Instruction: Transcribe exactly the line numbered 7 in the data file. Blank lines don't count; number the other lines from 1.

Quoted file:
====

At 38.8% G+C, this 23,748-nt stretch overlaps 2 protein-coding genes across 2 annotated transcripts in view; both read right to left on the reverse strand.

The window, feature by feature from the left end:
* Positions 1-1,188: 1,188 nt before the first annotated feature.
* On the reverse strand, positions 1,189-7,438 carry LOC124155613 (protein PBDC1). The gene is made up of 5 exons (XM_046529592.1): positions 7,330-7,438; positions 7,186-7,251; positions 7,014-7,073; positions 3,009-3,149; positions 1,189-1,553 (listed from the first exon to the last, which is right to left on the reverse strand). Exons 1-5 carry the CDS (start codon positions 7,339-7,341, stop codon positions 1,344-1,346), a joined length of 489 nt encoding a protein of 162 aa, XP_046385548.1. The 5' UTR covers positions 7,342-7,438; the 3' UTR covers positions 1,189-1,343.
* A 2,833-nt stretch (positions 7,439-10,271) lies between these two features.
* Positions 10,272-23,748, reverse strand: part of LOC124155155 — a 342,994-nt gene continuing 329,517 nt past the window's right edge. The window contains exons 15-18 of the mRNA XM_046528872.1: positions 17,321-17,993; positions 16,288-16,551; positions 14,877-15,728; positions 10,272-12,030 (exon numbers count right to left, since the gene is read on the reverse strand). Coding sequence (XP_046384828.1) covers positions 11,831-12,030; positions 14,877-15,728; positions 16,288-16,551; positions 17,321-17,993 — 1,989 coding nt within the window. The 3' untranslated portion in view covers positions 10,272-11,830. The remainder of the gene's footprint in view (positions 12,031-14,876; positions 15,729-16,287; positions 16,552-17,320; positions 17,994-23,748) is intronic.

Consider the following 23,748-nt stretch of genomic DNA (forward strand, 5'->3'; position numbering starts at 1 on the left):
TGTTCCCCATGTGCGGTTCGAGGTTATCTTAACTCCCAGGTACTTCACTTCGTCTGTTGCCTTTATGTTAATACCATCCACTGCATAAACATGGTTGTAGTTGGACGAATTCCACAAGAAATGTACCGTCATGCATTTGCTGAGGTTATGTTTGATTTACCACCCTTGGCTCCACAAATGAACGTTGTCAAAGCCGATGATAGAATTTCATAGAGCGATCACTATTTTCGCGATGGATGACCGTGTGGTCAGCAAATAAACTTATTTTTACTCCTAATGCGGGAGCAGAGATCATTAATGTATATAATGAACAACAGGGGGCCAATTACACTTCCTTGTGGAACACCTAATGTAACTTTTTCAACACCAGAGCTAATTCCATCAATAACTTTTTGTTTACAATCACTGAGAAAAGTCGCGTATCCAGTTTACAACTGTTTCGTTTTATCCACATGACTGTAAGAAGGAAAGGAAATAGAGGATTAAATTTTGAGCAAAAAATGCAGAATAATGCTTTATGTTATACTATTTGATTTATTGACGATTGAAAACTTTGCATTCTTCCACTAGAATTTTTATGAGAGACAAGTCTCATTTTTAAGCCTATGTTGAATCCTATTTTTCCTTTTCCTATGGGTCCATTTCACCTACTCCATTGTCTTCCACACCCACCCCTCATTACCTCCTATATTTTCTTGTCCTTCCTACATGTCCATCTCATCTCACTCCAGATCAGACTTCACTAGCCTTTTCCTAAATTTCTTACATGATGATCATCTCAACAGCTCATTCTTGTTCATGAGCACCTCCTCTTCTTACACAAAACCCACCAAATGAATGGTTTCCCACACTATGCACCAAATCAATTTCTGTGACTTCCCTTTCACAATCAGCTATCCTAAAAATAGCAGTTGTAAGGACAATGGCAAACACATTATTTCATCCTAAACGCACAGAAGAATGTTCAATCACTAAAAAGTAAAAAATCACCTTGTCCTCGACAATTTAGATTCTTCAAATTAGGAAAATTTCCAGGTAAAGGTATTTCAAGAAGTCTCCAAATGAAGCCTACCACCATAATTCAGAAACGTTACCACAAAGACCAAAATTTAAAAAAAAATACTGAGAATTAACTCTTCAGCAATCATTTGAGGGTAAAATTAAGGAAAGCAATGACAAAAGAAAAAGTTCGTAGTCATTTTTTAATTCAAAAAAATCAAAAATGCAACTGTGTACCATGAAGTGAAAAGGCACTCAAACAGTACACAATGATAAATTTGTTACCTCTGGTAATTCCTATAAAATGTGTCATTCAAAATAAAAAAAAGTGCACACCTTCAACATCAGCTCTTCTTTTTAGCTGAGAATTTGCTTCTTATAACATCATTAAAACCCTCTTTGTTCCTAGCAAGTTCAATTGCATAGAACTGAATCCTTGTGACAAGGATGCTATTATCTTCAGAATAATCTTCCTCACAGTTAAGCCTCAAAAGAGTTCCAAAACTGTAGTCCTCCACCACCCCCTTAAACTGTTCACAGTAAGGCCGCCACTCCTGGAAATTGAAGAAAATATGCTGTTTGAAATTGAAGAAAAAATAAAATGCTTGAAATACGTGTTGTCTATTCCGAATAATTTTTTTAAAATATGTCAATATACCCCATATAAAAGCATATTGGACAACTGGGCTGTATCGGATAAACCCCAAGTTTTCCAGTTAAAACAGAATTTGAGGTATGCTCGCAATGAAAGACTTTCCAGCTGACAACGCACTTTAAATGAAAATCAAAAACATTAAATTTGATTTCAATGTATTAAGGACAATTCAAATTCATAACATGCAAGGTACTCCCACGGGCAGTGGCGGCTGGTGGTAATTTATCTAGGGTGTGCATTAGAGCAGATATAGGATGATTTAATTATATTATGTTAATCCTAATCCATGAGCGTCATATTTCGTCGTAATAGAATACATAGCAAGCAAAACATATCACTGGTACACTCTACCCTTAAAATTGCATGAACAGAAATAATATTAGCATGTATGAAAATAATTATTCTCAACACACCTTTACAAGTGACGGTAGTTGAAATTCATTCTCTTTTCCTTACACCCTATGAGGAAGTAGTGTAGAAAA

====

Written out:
Consider the following 23,748-nt stretch of genomic DNA (forward strand, 5'->3'; position numbering starts at 1 on the left):